One time when I was a kid I came across something about the Buffon needle problem - if you drop a needle randomly between two lines, the probability that it will cross one of the lines has a remarkably simple expression: [2*(length of the needle)]/[pi * distance between the lines]. This fact can be used to obtain an approximation for pi: just drop a lot of needles on a tiled floor, count how many intersect lines, and set the above expression equal to that; solve for pi. Without much ado, I went to the kitchen, emptied the contents of a few boxes of toothpics on the floor, crouched on my knees, and started counting.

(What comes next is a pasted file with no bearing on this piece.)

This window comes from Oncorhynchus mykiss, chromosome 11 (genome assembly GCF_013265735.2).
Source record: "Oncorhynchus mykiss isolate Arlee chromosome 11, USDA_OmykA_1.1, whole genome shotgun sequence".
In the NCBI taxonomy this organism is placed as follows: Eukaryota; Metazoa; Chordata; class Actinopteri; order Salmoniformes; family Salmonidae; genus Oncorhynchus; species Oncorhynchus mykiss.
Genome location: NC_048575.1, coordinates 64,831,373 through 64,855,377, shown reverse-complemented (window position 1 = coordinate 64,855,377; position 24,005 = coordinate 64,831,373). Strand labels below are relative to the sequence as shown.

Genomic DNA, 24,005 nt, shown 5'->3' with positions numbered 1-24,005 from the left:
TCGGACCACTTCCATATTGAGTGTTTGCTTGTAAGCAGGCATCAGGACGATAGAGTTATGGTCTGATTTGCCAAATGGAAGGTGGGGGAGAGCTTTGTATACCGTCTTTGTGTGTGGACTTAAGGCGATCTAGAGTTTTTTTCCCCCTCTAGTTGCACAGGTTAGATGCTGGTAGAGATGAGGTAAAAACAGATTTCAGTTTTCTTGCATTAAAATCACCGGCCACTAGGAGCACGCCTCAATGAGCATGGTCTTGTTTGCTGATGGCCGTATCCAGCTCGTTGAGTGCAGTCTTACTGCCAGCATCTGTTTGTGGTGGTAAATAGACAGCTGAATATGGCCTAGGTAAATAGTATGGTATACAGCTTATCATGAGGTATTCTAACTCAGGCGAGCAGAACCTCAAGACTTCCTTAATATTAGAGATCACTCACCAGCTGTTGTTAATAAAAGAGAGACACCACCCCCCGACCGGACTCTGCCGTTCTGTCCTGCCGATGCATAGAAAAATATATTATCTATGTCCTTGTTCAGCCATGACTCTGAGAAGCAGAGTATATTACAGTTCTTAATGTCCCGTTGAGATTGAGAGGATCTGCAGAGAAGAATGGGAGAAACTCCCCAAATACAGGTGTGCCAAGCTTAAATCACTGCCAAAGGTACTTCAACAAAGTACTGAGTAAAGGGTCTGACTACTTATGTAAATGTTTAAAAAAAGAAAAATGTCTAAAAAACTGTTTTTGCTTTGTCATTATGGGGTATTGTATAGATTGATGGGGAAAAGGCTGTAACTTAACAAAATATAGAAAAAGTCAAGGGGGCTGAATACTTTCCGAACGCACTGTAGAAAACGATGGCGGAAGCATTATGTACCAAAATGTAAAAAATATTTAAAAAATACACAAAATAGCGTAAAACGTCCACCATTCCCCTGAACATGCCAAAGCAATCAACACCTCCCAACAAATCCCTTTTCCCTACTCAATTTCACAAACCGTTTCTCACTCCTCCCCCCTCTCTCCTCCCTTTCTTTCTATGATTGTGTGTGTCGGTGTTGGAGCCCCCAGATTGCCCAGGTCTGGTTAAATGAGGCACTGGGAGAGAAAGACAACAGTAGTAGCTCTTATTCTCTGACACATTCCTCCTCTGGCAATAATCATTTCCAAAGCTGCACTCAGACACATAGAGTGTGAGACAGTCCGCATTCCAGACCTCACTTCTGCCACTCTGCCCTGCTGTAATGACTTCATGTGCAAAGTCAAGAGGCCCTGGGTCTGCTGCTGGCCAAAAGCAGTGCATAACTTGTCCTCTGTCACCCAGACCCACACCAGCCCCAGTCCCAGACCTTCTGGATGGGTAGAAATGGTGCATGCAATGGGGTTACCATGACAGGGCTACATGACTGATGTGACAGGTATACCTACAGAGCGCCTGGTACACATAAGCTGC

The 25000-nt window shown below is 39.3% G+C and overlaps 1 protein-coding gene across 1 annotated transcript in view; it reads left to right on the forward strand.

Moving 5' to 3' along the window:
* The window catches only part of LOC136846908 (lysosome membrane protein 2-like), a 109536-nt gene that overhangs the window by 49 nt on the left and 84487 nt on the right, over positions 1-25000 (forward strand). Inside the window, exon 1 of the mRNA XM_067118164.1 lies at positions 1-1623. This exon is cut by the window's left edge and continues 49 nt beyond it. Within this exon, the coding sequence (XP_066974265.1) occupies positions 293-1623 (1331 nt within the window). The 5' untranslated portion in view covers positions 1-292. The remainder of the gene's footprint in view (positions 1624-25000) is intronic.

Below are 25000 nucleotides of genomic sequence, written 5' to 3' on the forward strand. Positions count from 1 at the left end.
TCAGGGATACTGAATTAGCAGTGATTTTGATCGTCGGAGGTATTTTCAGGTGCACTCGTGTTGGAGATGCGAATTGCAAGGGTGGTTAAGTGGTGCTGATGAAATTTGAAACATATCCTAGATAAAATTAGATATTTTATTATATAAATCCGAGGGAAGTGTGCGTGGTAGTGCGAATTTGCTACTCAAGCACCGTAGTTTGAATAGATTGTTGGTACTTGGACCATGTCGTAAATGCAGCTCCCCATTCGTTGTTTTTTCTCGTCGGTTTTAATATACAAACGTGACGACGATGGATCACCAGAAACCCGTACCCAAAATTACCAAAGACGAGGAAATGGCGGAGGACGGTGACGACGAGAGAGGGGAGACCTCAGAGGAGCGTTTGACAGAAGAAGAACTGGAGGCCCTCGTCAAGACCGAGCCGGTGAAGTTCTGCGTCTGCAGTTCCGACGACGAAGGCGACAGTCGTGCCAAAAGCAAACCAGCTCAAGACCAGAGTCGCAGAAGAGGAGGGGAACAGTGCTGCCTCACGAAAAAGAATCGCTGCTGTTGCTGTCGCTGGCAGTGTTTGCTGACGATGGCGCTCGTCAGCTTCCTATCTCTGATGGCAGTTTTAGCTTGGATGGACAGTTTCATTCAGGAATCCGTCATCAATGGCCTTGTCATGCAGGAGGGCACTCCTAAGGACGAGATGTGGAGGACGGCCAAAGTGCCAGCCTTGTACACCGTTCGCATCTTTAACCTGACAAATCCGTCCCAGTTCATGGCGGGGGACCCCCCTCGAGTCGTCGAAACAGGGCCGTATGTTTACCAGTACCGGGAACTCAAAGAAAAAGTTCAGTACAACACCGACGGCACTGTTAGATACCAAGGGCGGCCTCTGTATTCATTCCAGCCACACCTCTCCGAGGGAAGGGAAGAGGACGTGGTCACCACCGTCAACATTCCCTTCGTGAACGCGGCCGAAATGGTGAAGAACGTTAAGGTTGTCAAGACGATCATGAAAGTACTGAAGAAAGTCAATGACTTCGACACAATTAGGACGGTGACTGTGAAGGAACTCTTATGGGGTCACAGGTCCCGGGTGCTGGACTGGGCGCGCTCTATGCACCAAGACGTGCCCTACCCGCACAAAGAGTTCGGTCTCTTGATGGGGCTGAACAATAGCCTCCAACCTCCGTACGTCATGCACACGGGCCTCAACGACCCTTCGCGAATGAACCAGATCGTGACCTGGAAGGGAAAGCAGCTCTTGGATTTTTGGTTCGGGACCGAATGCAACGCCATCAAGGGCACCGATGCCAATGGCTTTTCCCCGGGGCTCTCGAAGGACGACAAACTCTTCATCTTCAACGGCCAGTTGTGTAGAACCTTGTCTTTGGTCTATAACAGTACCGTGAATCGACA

Of course, there were a few hundred toothpics lying around and my parents came home long before I was finished. They were puzzled: why was I on the kitchen floor counting toothpics? I didn't want to give away my secret and said I had knocked them over accidentally. But why was I counting them? I shrugged. They looked at me, puzzled. Eventually I had to admit I was trying to approximate pi, much to my embarassement.
According to Wikipedia, the experiment was performed in 1901 by the Italian mathematician Mario Lazzarini, who obtained a value within 0.000001 of pi by tossing 3408 needles, though there is some debate over whether these results are genuine.